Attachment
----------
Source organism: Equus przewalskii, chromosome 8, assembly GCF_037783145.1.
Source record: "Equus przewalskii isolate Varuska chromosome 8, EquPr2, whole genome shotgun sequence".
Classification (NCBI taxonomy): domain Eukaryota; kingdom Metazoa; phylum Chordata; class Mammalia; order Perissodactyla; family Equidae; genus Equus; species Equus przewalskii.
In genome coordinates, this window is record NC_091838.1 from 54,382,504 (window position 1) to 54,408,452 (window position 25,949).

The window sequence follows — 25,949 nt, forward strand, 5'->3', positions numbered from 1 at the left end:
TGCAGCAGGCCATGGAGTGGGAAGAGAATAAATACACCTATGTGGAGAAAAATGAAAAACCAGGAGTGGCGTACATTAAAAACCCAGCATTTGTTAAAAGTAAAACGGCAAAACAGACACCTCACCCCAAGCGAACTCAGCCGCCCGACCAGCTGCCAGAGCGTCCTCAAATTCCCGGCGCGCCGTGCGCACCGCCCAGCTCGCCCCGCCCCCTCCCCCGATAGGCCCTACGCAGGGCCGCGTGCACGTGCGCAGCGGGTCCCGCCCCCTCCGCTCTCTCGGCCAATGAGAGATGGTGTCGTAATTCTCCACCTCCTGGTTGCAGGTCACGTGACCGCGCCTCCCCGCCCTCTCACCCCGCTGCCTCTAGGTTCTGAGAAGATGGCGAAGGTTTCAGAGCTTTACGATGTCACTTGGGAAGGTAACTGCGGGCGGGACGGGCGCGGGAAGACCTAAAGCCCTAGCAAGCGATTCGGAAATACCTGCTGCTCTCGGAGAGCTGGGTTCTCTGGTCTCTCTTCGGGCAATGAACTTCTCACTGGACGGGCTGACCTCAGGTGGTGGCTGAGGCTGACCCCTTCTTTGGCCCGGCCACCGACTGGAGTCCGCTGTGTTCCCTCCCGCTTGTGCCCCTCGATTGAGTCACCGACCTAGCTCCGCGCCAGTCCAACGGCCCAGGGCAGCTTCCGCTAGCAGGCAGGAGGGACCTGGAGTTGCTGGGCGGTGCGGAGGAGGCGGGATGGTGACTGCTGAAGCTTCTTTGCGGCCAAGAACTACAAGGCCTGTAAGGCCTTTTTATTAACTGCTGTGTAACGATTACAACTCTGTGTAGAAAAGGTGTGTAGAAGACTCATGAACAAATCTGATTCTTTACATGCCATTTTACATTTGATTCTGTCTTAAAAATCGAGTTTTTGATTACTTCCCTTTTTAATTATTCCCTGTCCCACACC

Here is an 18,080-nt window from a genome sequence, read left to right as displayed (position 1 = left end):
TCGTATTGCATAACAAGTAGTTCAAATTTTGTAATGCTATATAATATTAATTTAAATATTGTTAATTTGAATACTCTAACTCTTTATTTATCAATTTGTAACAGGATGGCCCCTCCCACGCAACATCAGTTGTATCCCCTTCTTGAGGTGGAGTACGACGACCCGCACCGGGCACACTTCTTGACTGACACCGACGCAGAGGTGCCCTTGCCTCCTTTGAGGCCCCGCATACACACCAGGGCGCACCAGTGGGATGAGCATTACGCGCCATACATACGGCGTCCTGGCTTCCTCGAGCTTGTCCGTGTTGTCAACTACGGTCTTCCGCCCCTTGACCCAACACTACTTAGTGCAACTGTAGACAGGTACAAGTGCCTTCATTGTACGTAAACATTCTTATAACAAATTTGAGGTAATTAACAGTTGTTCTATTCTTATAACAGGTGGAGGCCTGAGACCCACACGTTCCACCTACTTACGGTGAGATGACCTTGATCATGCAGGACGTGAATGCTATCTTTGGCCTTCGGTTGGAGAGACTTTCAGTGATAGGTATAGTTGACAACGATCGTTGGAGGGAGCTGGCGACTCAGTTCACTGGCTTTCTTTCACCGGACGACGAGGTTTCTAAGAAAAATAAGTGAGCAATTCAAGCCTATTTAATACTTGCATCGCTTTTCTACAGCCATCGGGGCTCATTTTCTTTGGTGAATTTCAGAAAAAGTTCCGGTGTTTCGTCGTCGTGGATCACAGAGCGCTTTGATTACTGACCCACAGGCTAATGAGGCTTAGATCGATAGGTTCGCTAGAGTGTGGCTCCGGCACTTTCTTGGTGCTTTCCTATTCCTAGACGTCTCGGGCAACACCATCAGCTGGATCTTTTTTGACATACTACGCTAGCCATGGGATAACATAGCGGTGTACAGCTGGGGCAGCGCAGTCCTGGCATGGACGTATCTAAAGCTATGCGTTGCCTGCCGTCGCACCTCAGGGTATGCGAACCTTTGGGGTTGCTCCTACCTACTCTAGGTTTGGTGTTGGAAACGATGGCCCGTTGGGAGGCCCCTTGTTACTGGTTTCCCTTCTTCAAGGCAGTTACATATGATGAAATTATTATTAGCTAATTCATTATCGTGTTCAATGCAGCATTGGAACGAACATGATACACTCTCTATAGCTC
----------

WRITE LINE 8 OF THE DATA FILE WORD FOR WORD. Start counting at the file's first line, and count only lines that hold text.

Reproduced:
TCGTATTGCATAACAAGTAGTTCAAATTTTGTAATGCTATATAATATTAATTTAAATATTGTTAATTTGAATACTCTAACTCTTTATTTATCAATTTGTAACAGGATGGCCCCTCCCACGCAACATCAGTTGTATCCCCTTCTTGAGGTGGAGTACGACGACCCGCACCGGGCACACTTCTTGACTGACACCGACGCAGAGGTGCCCTTGCCTCCTTTGAGGCCCCGCATACACACCAGGGCGCACCAGTGGGATGAGCATTACGCGCCATACATACGGCGTCCTGGCTTCCTCGAGCTTGTCCGTGTTGTCAACTACGGTCTTCCGCCCCTTGACCCAACACTACTTAGTGCAACTGTAGACAGGTACAAGTGCCTTCATTGTACGTAAACATTCTTATAACAAATTTGAGGTAATTAACAGTTGTTCTATTCTTATAACAGGTGGAGGCCTGAGACCCACACGTTCCACCTACTTACGGTGAGATGACCTTGATCATGCAGGACGTGAATGCTATCTTTGGCCTTCGGTTGGAGAGACTTTCAGTGATAGGTATAGTTGACAACGATCGTTGGAGGGAGCTGGCGACTCAGTTCACTGGCTTTCTTTCACCGGACGACGAGGTTTCTAAGAAAAATAAGTGAGCAATTCAAGCCTATTTAATACTTGCATCGCTTTTCTACAGCCATCGGGGCTCATTTTCTTTGGTGAATTTCAGAAAAAGTTCCGGTGTTTCGTCGTCGTGGATCACAGAGCGCTTTGATTACTGACCCACAGGCTAATGAGGCTTAGATCGATAGGTTCGCTAGAGTGTGGCTCCGGCACTTTCTTGGTGCTTTCCTATTCCTAGACGTCTCGGGCAACACCATCAGCTGGATCTTTTTTGACATACTACGCTAGCCATGGGATAACATAGCGGTGTACAGCTGGGGCAGCGCAGTCCTGGCATGGACGTATCTAAAGCTATGCGTTGCCTGCCGTCGCACCTCAGGGTATGCGAACCTTTGGGGTTGCTCCTACCTACTCTAGGTTTGGTGTTGGAAACGATGGCCCGTTGGGAGGCCCCTTGTTACTGGTTTCCCTTCTTCAAGGCAGTTACATATGATGAAATTATTATTAGCTAATTCATTATCGTGTTCAATGCAGCATTGGAACGAACATGATACACTCTCTATAGCTC